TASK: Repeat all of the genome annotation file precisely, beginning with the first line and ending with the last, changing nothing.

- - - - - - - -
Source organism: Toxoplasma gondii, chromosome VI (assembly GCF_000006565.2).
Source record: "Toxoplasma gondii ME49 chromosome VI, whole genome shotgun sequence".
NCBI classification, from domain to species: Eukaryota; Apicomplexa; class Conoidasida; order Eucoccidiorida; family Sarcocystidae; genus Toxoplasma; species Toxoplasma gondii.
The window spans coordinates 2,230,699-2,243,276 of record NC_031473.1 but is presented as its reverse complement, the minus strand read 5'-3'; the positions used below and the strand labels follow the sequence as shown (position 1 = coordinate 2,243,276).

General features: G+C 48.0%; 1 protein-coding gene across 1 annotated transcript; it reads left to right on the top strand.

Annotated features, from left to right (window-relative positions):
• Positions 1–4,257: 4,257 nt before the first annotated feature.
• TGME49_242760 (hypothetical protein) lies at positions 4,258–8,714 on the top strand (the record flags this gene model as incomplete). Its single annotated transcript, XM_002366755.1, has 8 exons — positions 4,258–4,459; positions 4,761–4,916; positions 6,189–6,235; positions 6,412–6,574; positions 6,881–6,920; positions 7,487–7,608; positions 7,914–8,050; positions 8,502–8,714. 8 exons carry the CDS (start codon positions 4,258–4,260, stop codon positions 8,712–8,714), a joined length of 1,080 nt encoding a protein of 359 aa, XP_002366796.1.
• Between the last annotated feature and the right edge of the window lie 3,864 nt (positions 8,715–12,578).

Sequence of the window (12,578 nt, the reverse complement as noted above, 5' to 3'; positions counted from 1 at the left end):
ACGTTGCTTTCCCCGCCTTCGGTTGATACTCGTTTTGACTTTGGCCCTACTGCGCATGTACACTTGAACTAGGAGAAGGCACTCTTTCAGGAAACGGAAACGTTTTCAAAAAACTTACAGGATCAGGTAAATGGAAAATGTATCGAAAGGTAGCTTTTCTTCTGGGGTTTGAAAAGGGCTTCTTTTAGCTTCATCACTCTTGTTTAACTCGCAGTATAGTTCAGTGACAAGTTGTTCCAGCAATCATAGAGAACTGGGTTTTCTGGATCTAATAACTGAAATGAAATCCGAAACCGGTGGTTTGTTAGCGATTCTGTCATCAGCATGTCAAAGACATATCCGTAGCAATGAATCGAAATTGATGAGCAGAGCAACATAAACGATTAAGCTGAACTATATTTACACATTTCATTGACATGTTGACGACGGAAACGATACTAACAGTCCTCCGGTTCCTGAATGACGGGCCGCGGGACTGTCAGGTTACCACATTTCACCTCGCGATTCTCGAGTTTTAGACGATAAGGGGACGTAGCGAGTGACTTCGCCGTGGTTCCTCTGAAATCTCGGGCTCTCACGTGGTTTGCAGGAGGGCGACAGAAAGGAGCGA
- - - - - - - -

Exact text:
Source organism: Toxoplasma gondii, chromosome VI (assembly GCF_000006565.2).
Source record: "Toxoplasma gondii ME49 chromosome VI, whole genome shotgun sequence".
NCBI classification, from domain to species: Eukaryota; Apicomplexa; class Conoidasida; order Eucoccidiorida; family Sarcocystidae; genus Toxoplasma; species Toxoplasma gondii.
The window spans coordinates 2,230,699-2,243,276 of record NC_031473.1 but is presented as its reverse complement, the minus strand read 5'-3'; the positions used below and the strand labels follow the sequence as shown (position 1 = coordinate 2,243,276).

General features: G+C 48.0%; 1 protein-coding gene across 1 annotated transcript; it reads left to right on the top strand.

Annotated features, from left to right (window-relative positions):
• Positions 1–4,257: 4,257 nt before the first annotated feature.
• TGME49_242760 (hypothetical protein) lies at positions 4,258–8,714 on the top strand (the record flags this gene model as incomplete). Its single annotated transcript, XM_002366755.1, has 8 exons — positions 4,258–4,459; positions 4,761–4,916; positions 6,189–6,235; positions 6,412–6,574; positions 6,881–6,920; positions 7,487–7,608; positions 7,914–8,050; positions 8,502–8,714. 8 exons carry the CDS (start codon positions 4,258–4,260, stop codon positions 8,712–8,714), a joined length of 1,080 nt encoding a protein of 359 aa, XP_002366796.1.
• Between the last annotated feature and the right edge of the window lie 3,864 nt (positions 8,715–12,578).

Sequence of the window (12,578 nt, the reverse complement as noted above, 5' to 3'; positions counted from 1 at the left end):
ACGTTGCTTTCCCCGCCTTCGGTTGATACTCGTTTTGACTTTGGCCCTACTGCGCATGTACACTTGAACTAGGAGAAGGCACTCTTTCAGGAAACGGAAACGTTTTCAAAAAACTTACAGGATCAGGTAAATGGAAAATGTATCGAAAGGTAGCTTTTCTTCTGGGGTTTGAAAAGGGCTTCTTTTAGCTTCATCACTCTTGTTTAACTCGCAGTATAGTTCAGTGACAAGTTGTTCCAGCAATCATAGAGAACTGGGTTTTCTGGATCTAATAACTGAAATGAAATCCGAAACCGGTGGTTTGTTAGCGATTCTGTCATCAGCATGTCAAAGACATATCCGTAGCAATGAATCGAAATTGATGAGCAGAGCAACATAAACGATTAAGCTGAACTATATTTACACATTTCATTGACATGTTGACGACGGAAACGATACTAACAGTCCTCCGGTTCCTGAATGACGGGCCGCGGGACTGTCAGGTTACCACATTTCACCTCGCGATTCTCGAGTTTTAGACGATAAGGGGACGTAGCGAGTGACTTCGCCGTGGTTCCTCTGAAATCTCGGGCTCTCACGTGGTTTGCAGGAGGGCGACAGAAAGGAGCGA